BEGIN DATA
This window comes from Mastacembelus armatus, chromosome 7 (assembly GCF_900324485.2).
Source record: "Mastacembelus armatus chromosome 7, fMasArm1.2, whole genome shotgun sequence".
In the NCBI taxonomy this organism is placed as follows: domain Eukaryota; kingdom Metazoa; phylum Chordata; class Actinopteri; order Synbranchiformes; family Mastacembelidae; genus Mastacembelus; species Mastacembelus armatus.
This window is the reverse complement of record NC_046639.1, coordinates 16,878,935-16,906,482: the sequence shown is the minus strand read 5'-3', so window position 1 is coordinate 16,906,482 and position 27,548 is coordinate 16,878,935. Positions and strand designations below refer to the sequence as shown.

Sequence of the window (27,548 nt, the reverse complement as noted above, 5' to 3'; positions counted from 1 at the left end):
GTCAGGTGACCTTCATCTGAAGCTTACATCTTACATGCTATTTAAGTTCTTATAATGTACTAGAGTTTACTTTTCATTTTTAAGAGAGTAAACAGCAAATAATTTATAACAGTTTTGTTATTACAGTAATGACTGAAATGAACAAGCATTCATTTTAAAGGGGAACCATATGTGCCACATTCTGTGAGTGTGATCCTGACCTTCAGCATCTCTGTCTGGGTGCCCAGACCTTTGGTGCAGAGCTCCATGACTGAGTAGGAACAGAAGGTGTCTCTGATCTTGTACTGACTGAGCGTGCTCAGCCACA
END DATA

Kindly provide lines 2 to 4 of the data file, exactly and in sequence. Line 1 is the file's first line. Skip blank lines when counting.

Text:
Source record: "Mastacembelus armatus chromosome 7, fMasArm1.2, whole genome shotgun sequence".
In the NCBI taxonomy this organism is placed as follows: domain Eukaryota; kingdom Metazoa; phylum Chordata; class Actinopteri; order Synbranchiformes; family Mastacembelidae; genus Mastacembelus; species Mastacembelus armatus.
This window is the reverse complement of record NC_046639.1, coordinates 16,878,935-16,906,482: the sequence shown is the minus strand read 5'-3', so window position 1 is coordinate 16,906,482 and position 27,548 is coordinate 16,878,935. Positions and strand designations below refer to the sequence as shown.